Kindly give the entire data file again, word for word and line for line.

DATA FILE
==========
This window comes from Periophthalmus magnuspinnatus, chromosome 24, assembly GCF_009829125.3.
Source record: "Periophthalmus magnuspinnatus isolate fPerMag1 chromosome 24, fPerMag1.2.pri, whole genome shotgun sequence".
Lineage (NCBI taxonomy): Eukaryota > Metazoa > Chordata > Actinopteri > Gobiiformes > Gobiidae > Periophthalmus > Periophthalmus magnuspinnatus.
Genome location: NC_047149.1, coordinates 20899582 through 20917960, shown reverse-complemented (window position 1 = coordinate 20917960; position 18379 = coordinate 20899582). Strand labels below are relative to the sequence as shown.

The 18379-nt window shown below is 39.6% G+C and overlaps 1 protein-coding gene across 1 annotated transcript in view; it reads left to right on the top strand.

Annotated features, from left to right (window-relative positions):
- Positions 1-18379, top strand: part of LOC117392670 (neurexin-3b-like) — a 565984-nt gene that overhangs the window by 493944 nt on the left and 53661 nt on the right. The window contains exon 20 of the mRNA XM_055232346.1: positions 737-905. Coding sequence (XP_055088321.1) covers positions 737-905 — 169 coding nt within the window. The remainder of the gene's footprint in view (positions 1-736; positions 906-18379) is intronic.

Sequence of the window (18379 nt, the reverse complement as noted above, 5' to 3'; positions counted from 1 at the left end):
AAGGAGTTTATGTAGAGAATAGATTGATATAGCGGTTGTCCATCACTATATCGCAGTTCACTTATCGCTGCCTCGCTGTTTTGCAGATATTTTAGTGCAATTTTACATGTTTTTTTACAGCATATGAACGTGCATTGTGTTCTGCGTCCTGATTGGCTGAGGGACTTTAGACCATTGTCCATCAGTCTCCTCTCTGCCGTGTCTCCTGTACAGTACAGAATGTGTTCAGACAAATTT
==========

This window comes from Periophthalmus magnuspinnatus, chromosome 24, assembly GCF_009829125.3.
Source record: "Periophthalmus magnuspinnatus isolate fPerMag1 chromosome 24, fPerMag1.2.pri, whole genome shotgun sequence".
Lineage (NCBI taxonomy): Eukaryota > Metazoa > Chordata > Actinopteri > Gobiiformes > Gobiidae > Periophthalmus > Periophthalmus magnuspinnatus.
Genome location: NC_047149.1, coordinates 20899582 through 20917960, shown reverse-complemented (window position 1 = coordinate 20917960; position 18379 = coordinate 20899582). Strand labels below are relative to the sequence as shown.

The 18379-nt window shown below is 39.6% G+C and overlaps 1 protein-coding gene across 1 annotated transcript in view; it reads left to right on the top strand.

Annotated features, from left to right (window-relative positions):
- Positions 1-18379, top strand: part of LOC117392670 (neurexin-3b-like) — a 565984-nt gene that overhangs the window by 493944 nt on the left and 53661 nt on the right. The window contains exon 20 of the mRNA XM_055232346.1: positions 737-905. Coding sequence (XP_055088321.1) covers positions 737-905 — 169 coding nt within the window. The remainder of the gene's footprint in view (positions 1-736; positions 906-18379) is intronic.

Sequence of the window (18379 nt, the reverse complement as noted above, 5' to 3'; positions counted from 1 at the left end):
AAGGAGTTTATGTAGAGAATAGATTGATATAGCGGTTGTCCATCACTATATCGCAGTTCACTTATCGCTGCCTCGCTGTTTTGCAGATATTTTAGTGCAATTTTACATGTTTTTTTACAGCATATGAACGTGCATTGTGTTCTGCGTCCTGATTGGCTGAGGGACTTTAGACCATTGTCCATCAGTCTCCTCTCTGCCGTGTCTCCTGTACAGTACAGAATGTGTTCAGACAAATTT